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📚 Node [[2022-12-20]]
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  • Barnard’s Star and the ‘Wait Equation’ collapsed:: true
    • via [[Matt Webb]] Do not buy three decades of loo paper, nor depart today for Barnard’s Star
    • Current technology would allow us to reach Barnard’s Star in 12,000 years, setting off today.
    • Or: wait.
    • If technology growth is likely to double every 100 years the speed at which this journey could be made, then, using equation –1, it would seem that a voyager need only wait 690 years or so to make the journey in 100 years or less (i.e. at a speed of 6/100 speed of light). In other words, the star could be reached in well under a thousand years from now simply by waiting. Total time to destination is 690 years of wait + 100 years of travel = 790 years.

    • [[Wait Equation]]
    • I’ve observed this same wait equation applies to technology of all kinds. Thinking about this from a [[Wardley Maps]] perspective, technology becomes easier to use (as well as cheaper etc etc) as it moves [[Wardley Right]] — more commoditized collapsed:: true
      • I think of the early days of ML.
      • The first releases of #TensorFlow were incredibly hard to use and put into production. Early adopters spent 6 months just getting things working.
      • Then, Google dumped an update out in public and it now took weeks or days to get started
      • The people who spent 6 months struggling, expending effort vs all of the resources of Google wasted a lot of their effort — and would likely have been better off just waiting
      • [[b5]] and the [[Qri]] team also paid this cost on the early days of the #IPFS protocol and network
  • [[Early stage funding is missing in Canada]] by [[Jesse Rodgers]] of [[Eigenspace]]
  • Mastodon Digest #Mastodon #Python
    • A Python script that aggregates recent popular posts from your Mastodon timeline

Tuesday, 12/20/2022

01:10 growth at home

Over the course of the last few years, I've used Portland (home) as a place to reset and reflect. To me, Portland (proper) is a place where sustainable taste and appreciation are put first - nothing here feels as if it's rushed and everything feels focused on some form of beauty. The city has many of the best restaurants I've been to in the world, it's walkable and bikeable and driveable all the same, and its small clothing, musical, creative and literary communities are incredibly rich - it's no wonder that Portland seems to export a seriously disproportionate amount of talent to its size. The forest that envelops and surrounds the city - with endless trails and great architectural design buried throughout - is just as beautiful as the city itself, and is likely why it's become such an interesting cultural location.

This time, though, I think I'm just learning that Portland is too small for me. The city hasn't managed its poverty and crime issues downtown, and they've gotten worse - the people at my favorite clothing store in the world told me that they've had "a couple of" recent break-ins, and half of their windows were boarded up; everyone I saw walking around on the street (granted, on a Monday evening) looked incredibly sad, dragging their feet or scavenging for trash, and there was nothing I could do to uplift; those working in stores were optimistic, but I don't see them spending much time outside between work and home. Powell's is still one of my favorite bookstores - it was my first exposure to beautiful books - but now I've met people like Michael at Katherine Small, and I'm realizing that large establishments will never compare to individually loved and curated collections, to a person who has the domain knowledge to recommend you such beautiful things, to someone who is active 'in the field'. Portland feels like a place for generalist appreciation, but I'm realizing that I'm beginning to specialize; and I don't think the city offers the kind and depth of subcommunities I want to participate in. Reading about the culture at Stanford's SAIL, of some innovative software clubhouse where people lived and worked and slept and dreamed Human-Computer Interaction, or even of the subcultural lifestyles that people live in SF or NYC, like Joe Kerwin or Parker or any of these characters I keep in touch with on the internet, has me feeling left out in a quiet place like Portland.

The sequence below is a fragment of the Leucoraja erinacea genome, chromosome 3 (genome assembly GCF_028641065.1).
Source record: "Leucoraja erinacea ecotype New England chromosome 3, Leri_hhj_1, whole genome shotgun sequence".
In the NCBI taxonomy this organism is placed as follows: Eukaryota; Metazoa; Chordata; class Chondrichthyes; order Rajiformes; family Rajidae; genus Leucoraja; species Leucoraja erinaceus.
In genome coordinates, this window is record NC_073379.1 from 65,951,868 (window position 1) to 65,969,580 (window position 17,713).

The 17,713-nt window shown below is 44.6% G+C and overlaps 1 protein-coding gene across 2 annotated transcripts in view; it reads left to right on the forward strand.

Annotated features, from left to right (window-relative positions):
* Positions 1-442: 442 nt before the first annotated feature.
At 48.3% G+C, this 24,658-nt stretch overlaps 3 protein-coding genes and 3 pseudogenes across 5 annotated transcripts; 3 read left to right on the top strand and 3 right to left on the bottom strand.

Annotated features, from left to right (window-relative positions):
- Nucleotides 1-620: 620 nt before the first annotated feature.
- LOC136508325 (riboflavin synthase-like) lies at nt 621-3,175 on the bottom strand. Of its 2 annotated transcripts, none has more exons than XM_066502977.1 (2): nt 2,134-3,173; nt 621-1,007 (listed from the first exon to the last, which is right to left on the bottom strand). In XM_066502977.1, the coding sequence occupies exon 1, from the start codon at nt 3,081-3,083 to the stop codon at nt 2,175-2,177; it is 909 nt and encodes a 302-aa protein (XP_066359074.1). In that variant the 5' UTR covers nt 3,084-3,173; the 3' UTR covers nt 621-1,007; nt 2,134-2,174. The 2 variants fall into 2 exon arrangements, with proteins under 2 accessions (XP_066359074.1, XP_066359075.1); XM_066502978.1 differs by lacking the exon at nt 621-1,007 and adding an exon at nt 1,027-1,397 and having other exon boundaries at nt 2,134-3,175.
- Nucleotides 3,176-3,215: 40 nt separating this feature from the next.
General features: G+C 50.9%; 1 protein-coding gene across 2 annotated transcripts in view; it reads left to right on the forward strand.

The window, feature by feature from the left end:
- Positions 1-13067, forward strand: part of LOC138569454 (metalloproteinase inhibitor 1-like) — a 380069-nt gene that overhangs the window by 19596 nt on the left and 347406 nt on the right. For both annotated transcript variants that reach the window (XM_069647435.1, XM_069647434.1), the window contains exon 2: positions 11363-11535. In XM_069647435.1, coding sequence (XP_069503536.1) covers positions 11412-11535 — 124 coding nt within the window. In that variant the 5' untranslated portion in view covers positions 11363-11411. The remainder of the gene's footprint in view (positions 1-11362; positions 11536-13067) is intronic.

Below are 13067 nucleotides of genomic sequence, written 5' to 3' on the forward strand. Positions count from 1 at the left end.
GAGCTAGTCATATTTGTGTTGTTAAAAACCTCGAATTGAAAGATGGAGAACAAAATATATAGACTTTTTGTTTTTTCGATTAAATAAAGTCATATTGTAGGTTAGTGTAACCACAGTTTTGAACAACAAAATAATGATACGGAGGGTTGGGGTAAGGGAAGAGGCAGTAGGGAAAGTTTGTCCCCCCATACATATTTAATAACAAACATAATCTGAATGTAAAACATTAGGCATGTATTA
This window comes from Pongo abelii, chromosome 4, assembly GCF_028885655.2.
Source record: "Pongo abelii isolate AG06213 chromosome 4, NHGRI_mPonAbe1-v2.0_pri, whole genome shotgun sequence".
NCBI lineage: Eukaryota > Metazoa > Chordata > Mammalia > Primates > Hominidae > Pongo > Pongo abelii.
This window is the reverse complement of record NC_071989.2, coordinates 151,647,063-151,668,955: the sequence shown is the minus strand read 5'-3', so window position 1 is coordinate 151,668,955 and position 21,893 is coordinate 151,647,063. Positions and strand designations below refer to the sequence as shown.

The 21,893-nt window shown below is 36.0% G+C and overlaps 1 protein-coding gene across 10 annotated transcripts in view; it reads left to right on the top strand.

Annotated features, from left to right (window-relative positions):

It's a good place to create, and a good place to last - but I don't think it's a place that can be conducive to the sort of explosion of enthusiasm that I see happen in New York, in San Francisco, in Boston. It's a wonderful place to be quiet, consistent, and appreciative; but it feels hard to become the 'next best thing' here or to play a part in it. The forest here feels like it lasts forever, as will the IPAs and cold brew and good books and jazz festival and everything else that is in vogue, but I think at this point in my life I want radical, exciting change - and I can't find that here.

Can I build my own community? Where? How? I think I'm a strong individual contributor but not a leader by any means; I might be able to 'lead' with work and ideas, and I'm definitely personable, but my work will not spread by person-to-person networking - I love people, but I just don't have the patience for a ton of social interaction that isn't directly related to my interests. I dream of communities like Interact - techno-optimism might be the best substrate I've ever witnessed in person.

[An aside: I'm trying to develop interests in every field so that I have questions to ask, but I'm finding that sometimes it's really hard to pry out of people what they're really, truly interested in; the real challenge isn't having the person state it; it's understanding their relationship with the subject and how you can interact with that relationship that's the real hurdle]


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